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Jeff's Top 10 List For 2004

by Jeff Rosado

Another banner year for the industry and it's fans, with many long coveted films (from Damn Yankees to the original Star Wars trilogy) making the shiny platter debuts.

For me, these were the best of the best.

10. Seinfeld-Seasons One, Two and Three (Columbia Tristar Home Video)

After years of mostly inferior and supplemental deprived television sets, Columbia TriStar didn't just hit a home run, they won the World Series with this pair of comprehensive box sets chronicling the early genesis of a TV classic. 9. Gone With The Wind: CE (Warner Home Video)

Though not on my short list of all-time classics, I admire the film as a trend setter for epic storytelling in addition to its great performances by Clark Gable, Vivien Leigh and Olivia De Haviland. But what places it in my top ten list for the year is its nifty bonuses, including yet another incredible restoration by Lowry, terrific career retrospectives on Gable and Leigh, a rare chat with DeHaviland, Rudy Behar's exhaustive commentary and the phenomenal The Making Of A Legend, the classic 90s era TNT that may very well be the best documentary on a single feature film ever produced.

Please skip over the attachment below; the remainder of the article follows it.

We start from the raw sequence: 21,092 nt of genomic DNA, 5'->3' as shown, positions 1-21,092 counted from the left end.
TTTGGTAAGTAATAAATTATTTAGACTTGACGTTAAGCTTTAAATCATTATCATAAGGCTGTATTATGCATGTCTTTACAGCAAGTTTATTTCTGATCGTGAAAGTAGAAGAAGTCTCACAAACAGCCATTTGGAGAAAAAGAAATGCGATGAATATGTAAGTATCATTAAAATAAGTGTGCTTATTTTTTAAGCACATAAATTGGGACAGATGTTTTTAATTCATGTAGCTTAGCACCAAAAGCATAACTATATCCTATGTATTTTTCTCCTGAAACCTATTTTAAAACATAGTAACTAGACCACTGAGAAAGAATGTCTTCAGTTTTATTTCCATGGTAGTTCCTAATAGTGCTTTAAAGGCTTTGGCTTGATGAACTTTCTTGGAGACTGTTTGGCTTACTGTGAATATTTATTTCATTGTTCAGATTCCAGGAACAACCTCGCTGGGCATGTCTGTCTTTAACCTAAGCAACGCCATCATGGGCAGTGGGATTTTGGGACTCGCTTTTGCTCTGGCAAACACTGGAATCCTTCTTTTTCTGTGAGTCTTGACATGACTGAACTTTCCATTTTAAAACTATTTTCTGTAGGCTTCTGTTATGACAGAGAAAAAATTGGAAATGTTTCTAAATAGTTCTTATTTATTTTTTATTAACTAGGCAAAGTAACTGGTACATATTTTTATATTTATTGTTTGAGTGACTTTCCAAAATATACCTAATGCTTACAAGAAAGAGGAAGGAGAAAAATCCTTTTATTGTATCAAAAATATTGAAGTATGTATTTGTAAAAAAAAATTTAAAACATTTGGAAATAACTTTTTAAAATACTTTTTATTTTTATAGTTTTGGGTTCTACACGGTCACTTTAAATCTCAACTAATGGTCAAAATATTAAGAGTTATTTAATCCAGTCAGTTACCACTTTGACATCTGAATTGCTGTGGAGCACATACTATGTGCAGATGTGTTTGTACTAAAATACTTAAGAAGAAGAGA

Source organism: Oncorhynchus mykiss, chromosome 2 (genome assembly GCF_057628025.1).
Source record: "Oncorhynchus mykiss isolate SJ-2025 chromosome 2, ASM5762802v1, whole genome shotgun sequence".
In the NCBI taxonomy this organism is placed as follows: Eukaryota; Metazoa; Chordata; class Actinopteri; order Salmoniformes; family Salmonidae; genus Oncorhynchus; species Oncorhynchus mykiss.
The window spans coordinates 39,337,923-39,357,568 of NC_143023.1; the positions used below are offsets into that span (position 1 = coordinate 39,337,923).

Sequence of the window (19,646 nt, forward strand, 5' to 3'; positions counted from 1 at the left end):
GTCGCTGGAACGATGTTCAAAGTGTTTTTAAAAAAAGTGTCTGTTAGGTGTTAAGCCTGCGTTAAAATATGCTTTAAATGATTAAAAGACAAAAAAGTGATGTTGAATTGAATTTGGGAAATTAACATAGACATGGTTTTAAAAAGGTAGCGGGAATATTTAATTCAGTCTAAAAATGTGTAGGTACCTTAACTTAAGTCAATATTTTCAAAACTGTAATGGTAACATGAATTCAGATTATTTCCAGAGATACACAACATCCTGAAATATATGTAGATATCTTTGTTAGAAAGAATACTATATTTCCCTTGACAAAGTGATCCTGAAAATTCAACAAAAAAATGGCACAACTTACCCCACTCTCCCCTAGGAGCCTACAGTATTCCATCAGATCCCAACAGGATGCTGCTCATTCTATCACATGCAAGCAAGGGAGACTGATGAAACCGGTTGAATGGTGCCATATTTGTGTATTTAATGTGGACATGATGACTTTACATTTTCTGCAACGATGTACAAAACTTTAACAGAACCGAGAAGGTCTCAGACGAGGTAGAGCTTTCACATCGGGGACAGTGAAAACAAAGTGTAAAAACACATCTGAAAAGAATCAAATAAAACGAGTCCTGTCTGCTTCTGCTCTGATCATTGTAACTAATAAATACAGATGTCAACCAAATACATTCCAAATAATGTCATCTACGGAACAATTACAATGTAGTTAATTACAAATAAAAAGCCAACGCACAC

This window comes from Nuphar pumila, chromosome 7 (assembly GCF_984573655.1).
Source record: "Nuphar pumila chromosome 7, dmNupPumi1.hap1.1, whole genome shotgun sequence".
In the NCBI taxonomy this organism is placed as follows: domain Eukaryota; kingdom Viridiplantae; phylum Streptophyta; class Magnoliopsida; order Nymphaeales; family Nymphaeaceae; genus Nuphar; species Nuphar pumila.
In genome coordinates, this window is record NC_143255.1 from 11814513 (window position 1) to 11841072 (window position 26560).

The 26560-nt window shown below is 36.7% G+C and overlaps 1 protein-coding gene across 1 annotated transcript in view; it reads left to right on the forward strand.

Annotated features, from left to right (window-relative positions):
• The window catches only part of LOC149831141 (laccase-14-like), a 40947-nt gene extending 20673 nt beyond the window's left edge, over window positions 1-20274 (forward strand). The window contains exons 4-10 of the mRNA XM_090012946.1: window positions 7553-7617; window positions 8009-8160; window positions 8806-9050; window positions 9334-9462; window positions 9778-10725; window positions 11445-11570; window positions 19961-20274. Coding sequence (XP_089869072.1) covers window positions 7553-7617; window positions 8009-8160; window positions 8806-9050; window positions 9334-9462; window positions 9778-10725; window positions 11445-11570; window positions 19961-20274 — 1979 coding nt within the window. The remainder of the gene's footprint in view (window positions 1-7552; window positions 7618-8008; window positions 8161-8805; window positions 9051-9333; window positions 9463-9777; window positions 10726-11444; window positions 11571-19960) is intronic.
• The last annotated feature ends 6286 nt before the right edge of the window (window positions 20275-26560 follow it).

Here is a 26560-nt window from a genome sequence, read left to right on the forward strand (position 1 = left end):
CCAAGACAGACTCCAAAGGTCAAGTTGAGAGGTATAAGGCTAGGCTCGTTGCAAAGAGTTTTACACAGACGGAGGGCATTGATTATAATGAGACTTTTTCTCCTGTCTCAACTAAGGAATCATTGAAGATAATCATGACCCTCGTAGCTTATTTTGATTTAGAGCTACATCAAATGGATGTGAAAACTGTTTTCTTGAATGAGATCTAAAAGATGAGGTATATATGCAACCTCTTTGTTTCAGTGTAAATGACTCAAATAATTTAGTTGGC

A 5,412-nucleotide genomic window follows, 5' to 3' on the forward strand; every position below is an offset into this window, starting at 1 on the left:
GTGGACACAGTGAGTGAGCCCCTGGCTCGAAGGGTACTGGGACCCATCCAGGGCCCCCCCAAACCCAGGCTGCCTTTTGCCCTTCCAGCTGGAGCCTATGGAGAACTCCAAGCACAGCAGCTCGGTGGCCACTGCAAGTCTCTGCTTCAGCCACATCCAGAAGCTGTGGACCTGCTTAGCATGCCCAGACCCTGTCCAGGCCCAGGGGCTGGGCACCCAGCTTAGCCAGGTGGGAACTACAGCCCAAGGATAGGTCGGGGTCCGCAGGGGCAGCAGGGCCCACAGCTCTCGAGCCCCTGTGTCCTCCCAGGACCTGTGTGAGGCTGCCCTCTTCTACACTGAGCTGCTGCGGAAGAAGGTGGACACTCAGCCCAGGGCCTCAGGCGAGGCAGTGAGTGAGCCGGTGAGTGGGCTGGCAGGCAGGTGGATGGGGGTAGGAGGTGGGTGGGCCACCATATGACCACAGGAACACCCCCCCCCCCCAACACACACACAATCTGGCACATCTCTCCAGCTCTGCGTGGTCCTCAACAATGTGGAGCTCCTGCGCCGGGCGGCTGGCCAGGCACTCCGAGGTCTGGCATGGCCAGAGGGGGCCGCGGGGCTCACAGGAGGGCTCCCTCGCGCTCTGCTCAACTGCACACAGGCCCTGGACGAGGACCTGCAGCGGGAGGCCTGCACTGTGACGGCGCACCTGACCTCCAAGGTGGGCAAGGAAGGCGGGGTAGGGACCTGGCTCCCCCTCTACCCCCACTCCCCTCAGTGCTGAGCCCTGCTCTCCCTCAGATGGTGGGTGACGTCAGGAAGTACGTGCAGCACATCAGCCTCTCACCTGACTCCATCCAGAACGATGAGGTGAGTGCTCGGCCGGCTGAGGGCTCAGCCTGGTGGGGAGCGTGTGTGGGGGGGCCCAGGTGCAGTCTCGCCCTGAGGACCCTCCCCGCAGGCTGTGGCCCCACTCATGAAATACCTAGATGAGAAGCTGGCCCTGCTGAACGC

8. Peter Gabriel: Play (Rhino)

A terrific compilation of the English rock performer's classic music videos that quietly became the first DVD with DTS encoding at 24 bit/96 khs (which in English means fabulous sound). Unlike most generic cookie cutter videos, the former Genesis singer's clips are as esoterically enriching and stimulating as his music.

7. W.C. Fields Comedy Collection-With recent multi-disc sets devoted to Chaplin and The Marxes, it was only a matter of time before the noted vaudevillian turned movie star would get his due. Save for a few creaky moments in the multi-guest star loaded , the remainder of the set's inclusion are wonderful, particularly 1934's It's A Gift, a flawless masterpiece showcasing the red nosed wiseacre at his best. Also notable: A terrific episode of A & E's Biography with contributions from high profile fans including Ed McMahon, Harry Anderson and Rod Steiger.

6. Live Aid (Warner Home Video)

Long, long, long overdue set that happily preserves one of the most important days in music history, where performers in England and Philadelphia united through the wonders of technology for a day long concert to continue aiding the starving in Africa. Though the griping over missing performers and performances is slightly justified, what remains makes the proceedings more enticing and much tighter as a whole.

5. Looney Tunes: The Golden Collection, Vol. 2 (Warner Home Video)

Another generous helping of cartoon classics from the ACME vaults, with nearly sidelong marathons that will delight enthusiasts of Tweety and the Road Runner (the latter being a major love of mine; does anyone ever get tired of Wile E. Coyote constantly pummeling groundside?). Bonus material this time out is a little anti-climatic, but a short but wonderful chat with animation genius Tex Avery is worth the price of the set.

4. Universal's
Abbott and Costello Collections (Universal Home Video)